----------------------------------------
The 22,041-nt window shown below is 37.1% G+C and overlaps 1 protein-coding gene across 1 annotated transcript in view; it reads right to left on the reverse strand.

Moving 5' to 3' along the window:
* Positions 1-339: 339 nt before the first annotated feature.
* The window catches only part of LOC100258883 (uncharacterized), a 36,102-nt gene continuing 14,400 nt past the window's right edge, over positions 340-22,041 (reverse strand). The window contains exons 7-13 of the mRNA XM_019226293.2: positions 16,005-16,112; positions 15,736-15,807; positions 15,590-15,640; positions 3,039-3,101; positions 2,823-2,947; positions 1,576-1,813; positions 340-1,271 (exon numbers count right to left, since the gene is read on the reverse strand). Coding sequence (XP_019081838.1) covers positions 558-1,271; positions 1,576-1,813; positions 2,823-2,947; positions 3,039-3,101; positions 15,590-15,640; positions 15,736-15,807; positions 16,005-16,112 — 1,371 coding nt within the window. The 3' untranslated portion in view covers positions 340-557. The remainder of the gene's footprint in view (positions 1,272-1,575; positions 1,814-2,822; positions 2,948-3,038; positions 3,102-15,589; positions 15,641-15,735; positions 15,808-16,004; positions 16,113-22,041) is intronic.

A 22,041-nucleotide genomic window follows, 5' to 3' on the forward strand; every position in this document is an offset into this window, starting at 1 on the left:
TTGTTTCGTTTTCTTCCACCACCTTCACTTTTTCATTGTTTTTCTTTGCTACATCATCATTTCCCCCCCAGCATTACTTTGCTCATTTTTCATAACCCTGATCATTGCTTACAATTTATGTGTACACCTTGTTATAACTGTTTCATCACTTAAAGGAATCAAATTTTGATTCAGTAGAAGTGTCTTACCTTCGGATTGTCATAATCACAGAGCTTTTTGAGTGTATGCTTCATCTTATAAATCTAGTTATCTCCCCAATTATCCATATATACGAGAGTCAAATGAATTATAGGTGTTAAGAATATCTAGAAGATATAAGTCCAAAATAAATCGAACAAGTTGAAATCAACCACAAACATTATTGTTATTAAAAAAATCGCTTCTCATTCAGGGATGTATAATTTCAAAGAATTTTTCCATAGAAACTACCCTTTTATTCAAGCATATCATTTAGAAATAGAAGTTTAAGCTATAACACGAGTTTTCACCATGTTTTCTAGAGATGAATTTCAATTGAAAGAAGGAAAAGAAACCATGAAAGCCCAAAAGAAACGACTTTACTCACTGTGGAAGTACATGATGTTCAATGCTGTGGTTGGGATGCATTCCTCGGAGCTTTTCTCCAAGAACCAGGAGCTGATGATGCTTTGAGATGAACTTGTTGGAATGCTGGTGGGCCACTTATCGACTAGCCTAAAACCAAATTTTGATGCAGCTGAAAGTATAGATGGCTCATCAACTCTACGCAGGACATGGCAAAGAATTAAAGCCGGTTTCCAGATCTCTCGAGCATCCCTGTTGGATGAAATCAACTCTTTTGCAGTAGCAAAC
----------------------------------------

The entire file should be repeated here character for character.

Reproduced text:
The 22,041-nt window shown below is 37.1% G+C and overlaps 1 protein-coding gene across 1 annotated transcript in view; it reads right to left on the reverse strand.

Moving 5' to 3' along the window:
* Positions 1-339: 339 nt before the first annotated feature.
* The window catches only part of LOC100258883 (uncharacterized), a 36,102-nt gene continuing 14,400 nt past the window's right edge, over positions 340-22,041 (reverse strand). The window contains exons 7-13 of the mRNA XM_019226293.2: positions 16,005-16,112; positions 15,736-15,807; positions 15,590-15,640; positions 3,039-3,101; positions 2,823-2,947; positions 1,576-1,813; positions 340-1,271 (exon numbers count right to left, since the gene is read on the reverse strand). Coding sequence (XP_019081838.1) covers positions 558-1,271; positions 1,576-1,813; positions 2,823-2,947; positions 3,039-3,101; positions 15,590-15,640; positions 15,736-15,807; positions 16,005-16,112 — 1,371 coding nt within the window. The 3' untranslated portion in view covers positions 340-557. The remainder of the gene's footprint in view (positions 1,272-1,575; positions 1,814-2,822; positions 2,948-3,038; positions 3,102-15,589; positions 15,641-15,735; positions 15,808-16,004; positions 16,113-22,041) is intronic.

A 22,041-nucleotide genomic window follows, 5' to 3' on the forward strand; every position in this document is an offset into this window, starting at 1 on the left:
TTGTTTCGTTTTCTTCCACCACCTTCACTTTTTCATTGTTTTTCTTTGCTACATCATCATTTCCCCCCCAGCATTACTTTGCTCATTTTTCATAACCCTGATCATTGCTTACAATTTATGTGTACACCTTGTTATAACTGTTTCATCACTTAAAGGAATCAAATTTTGATTCAGTAGAAGTGTCTTACCTTCGGATTGTCATAATCACAGAGCTTTTTGAGTGTATGCTTCATCTTATAAATCTAGTTATCTCCCCAATTATCCATATATACGAGAGTCAAATGAATTATAGGTGTTAAGAATATCTAGAAGATATAAGTCCAAAATAAATCGAACAAGTTGAAATCAACCACAAACATTATTGTTATTAAAAAAATCGCTTCTCATTCAGGGATGTATAATTTCAAAGAATTTTTCCATAGAAACTACCCTTTTATTCAAGCATATCATTTAGAAATAGAAGTTTAAGCTATAACACGAGTTTTCACCATGTTTTCTAGAGATGAATTTCAATTGAAAGAAGGAAAAGAAACCATGAAAGCCCAAAAGAAACGACTTTACTCACTGTGGAAGTACATGATGTTCAATGCTGTGGTTGGGATGCATTCCTCGGAGCTTTTCTCCAAGAACCAGGAGCTGATGATGCTTTGAGATGAACTTGTTGGAATGCTGGTGGGCCACTTATCGACTAGCCTAAAACCAAATTTTGATGCAGCTGAAAGTATAGATGGCTCATCAACTCTACGCAGGACATGGCAAAGAATTAAAGCCGGTTTCCAGATCTCTCGAGCATCCCTGTTGGATGAAATCAACTCTTTTGCAGTAGCAAAC